Friday, February 5, 2016

The Stuff I Value Is Not.....Stuff

It felt downright indulgent, selfish and "North American" to write out my "Day of Delight" last week.

What about all the starving children in the world?

Their day would be simple.

Find food. 

A person without work would only need three words.

Find a job.

But after having a week to ponder the exercise and review my delightful day, I have more to add to those critical thoughts. And they are a little less critical.

Now, I would agree that we are terribly self-consumed in the United States, and the truth is, we are one of THE most fortunate countries on the little globe that spins in my studio. (As a child, I always found those fascinating). 

But what if it simply means that we, who have been given so much, have a high calling to make the best of what we've been given and make a difference in this world?

But what if a day of delight isn't even about making a difference? What if it's simply a day of delight? Oh my, back to feeling self-indulgent! Or is it? As soon as you must make a difference in the world, it puts you back into "oughts and shoulds" which leads to obligation and removes the possibility for a "day of delight".

On to the next assignment: write down your life values.

On the surface, the pictures and text I chose last week would speak of luxury, technology, nature and fine dining. Stuff. However, emerging from this seemingly guilty pleasure of creating a day of delight is an interesting list of things I value and surprisingly, it doesn't seem to be "stuff" at all.

Supposedly, they say that our values cannot be based on our circumstances and those pictures look pretty circumstantial, even tangible to me. Glass buildings, an English butler serving me delicacies and ending the day on a farm in Franklin, Tennessee - they would all appear tangible.

But what if those were all taken away from me?  That could be easy to imagine, since I don't own a glass studio. In fact, my studio is in my "home" and my home is small and simple. I don't have an English butler (though my Dutch husband does serve me treats sometimes) and I certainly don't live on a farm in Franklin.

My songwriting tools, though somewhat contained in a digital format, are not simply pulled up by a vocal command and stored digitally automatically (unless I don't know how to use technology right - which could be true).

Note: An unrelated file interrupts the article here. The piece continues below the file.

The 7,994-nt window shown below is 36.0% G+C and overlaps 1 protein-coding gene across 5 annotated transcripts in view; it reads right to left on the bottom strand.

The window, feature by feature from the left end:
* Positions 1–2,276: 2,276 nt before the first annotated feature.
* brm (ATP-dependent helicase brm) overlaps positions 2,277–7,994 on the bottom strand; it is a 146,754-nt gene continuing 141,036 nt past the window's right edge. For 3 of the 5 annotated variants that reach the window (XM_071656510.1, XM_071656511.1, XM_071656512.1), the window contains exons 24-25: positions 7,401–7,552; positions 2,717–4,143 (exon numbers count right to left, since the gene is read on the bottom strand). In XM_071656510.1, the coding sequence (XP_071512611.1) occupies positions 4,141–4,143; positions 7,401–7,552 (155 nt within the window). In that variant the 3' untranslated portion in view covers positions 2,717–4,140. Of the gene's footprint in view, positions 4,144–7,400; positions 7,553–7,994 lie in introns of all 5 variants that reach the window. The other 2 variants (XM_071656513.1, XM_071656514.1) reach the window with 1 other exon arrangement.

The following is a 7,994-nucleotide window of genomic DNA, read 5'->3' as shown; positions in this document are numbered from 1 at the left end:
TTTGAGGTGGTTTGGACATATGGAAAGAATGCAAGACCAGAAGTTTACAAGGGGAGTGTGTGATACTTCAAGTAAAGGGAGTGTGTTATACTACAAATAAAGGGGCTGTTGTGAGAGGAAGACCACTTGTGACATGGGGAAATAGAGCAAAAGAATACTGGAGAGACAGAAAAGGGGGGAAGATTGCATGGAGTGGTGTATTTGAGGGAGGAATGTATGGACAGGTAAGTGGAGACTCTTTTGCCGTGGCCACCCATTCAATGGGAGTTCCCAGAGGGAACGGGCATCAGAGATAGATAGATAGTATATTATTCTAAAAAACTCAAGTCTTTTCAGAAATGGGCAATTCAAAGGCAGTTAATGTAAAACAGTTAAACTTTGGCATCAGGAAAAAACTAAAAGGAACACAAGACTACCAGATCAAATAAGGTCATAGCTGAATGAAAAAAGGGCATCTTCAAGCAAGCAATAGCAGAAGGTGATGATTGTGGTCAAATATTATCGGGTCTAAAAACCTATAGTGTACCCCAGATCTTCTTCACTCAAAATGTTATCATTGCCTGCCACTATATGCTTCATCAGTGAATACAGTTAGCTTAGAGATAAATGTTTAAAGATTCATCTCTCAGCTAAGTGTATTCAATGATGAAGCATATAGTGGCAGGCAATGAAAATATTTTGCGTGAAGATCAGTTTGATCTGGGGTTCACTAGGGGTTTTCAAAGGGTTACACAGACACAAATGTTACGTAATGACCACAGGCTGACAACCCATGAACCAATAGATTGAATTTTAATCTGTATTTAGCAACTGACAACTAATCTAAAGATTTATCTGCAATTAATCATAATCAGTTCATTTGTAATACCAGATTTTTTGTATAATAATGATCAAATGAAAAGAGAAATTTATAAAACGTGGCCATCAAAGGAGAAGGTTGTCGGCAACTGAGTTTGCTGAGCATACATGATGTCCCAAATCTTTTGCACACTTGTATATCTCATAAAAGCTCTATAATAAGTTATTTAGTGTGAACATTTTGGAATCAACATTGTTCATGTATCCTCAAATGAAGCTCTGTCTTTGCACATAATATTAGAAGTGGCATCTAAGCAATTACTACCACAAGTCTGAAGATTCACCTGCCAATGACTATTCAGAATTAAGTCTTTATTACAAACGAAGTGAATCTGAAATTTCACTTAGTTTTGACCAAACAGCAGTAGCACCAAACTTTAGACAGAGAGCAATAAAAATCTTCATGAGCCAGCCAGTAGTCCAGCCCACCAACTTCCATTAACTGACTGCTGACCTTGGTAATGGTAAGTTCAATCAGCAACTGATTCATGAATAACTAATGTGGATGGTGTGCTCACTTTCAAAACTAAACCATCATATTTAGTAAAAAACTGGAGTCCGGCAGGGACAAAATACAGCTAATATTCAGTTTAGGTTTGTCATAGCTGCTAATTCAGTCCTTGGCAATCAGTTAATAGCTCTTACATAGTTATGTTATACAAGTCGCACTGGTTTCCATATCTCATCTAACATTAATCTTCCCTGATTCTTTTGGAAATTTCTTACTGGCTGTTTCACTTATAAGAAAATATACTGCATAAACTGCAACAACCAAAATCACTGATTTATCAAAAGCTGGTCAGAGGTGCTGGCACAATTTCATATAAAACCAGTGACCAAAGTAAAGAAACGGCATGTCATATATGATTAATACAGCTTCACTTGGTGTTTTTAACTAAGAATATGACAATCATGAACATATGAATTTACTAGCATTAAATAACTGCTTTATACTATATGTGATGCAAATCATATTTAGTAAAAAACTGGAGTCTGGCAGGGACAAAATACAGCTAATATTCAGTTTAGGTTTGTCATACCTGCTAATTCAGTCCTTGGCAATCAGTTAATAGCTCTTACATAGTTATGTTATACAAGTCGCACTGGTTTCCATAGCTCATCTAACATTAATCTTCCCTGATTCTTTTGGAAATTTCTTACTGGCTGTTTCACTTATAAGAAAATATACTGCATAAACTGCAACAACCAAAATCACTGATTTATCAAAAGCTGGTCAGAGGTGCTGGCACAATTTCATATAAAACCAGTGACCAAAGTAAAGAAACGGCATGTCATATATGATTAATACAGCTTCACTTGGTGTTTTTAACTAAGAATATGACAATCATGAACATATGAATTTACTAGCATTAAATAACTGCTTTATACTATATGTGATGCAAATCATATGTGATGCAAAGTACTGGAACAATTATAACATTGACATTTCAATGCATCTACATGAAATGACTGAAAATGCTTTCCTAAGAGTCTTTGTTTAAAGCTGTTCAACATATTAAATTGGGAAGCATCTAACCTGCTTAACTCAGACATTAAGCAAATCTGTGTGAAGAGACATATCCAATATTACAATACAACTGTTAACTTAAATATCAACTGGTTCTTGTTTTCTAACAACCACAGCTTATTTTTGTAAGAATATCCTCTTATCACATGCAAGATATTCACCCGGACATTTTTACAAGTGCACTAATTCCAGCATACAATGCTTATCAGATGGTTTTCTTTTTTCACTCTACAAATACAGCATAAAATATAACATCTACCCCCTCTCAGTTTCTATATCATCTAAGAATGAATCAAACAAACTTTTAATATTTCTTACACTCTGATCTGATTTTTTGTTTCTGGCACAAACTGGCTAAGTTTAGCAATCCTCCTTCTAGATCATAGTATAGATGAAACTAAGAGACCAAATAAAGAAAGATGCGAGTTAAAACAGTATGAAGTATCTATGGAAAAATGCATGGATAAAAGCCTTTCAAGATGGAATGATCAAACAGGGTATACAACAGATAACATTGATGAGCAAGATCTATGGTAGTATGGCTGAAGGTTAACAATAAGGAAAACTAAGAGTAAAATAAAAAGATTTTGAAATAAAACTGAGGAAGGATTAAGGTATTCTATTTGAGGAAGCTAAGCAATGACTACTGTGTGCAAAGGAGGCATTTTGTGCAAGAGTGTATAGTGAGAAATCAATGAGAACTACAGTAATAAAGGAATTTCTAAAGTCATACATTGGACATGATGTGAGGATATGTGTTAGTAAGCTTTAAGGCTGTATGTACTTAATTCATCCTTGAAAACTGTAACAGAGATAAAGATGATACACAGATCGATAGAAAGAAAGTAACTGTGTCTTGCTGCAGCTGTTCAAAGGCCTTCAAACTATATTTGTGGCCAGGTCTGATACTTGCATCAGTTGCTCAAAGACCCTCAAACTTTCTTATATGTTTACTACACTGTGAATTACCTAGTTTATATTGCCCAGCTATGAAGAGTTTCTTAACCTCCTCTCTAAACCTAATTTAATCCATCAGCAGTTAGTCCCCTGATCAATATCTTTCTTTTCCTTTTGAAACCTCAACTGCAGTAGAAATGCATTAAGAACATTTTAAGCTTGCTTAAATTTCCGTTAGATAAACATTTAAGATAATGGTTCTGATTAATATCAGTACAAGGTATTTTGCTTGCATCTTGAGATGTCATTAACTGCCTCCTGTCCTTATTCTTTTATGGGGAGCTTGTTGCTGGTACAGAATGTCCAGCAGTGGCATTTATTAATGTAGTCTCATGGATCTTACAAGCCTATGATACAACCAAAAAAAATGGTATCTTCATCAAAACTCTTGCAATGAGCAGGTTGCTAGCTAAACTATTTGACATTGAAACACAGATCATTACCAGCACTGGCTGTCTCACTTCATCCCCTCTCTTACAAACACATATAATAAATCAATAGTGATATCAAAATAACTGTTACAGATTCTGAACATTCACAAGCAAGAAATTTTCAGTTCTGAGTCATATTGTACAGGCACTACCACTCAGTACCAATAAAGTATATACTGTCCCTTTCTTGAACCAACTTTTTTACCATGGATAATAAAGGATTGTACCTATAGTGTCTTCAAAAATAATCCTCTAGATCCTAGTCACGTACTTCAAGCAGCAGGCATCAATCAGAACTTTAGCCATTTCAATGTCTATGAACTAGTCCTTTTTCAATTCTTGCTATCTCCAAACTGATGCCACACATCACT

I DO have a cat that I adore. I DO ride a motorcycle and so does my husband. I DO get to spend time writing music and lately, I've even been ice skating a little bit. Those are all delightful.

So if what we value can't be based on circumstances, how do we find out what we value below the surface of our day of delight?

I'm not sure yet, but here's what I think I see emerging through my "tangible" list.


atmosphere, climate, mood, feel, character, quality, flavor, look, tone


setting, surroundings, aura, color, cultivation


bring into existence, fashion, design, imagine, compose, give life to, shape, dream up


regular, familiar, seasonal, methodical 


discipline, training, movement, pursuit


wisdom, information, study, education, knowledge


sounds that are pleasant


silence, privacy, peace and quiet, aloneness (not loneliness)


connection, friendship, exchange, rapport, bond, kinship, marriage, nearness

I have always been very sensitive to ambiance and environment (you can insert all the above synonyms here).  I am easily inspired or brought down by surroundings.  All that being said, I am becoming creative about taking any circumstance and surrounding and finding delight in it. That's real creativity!

Basically, I believe that I was wired to create. Specifically, to create ambient musical structures that are intangible.  Music is like the wind, you can hear it and you can see the effects of it, but you can't see it without notes on paper or audio waves on a computer. You can drive down the road, turn on a song and be transported to a place of tranquility, though you never "see" the sound waves.

A by-product of that wiring seems to be a vocation wherein I create songs of honesty, peace and comfort, so I value the "places" from which my creativity originates.

In other words:

I value nurturing of the soul, both mine and others. I believe I can do that best by creating music.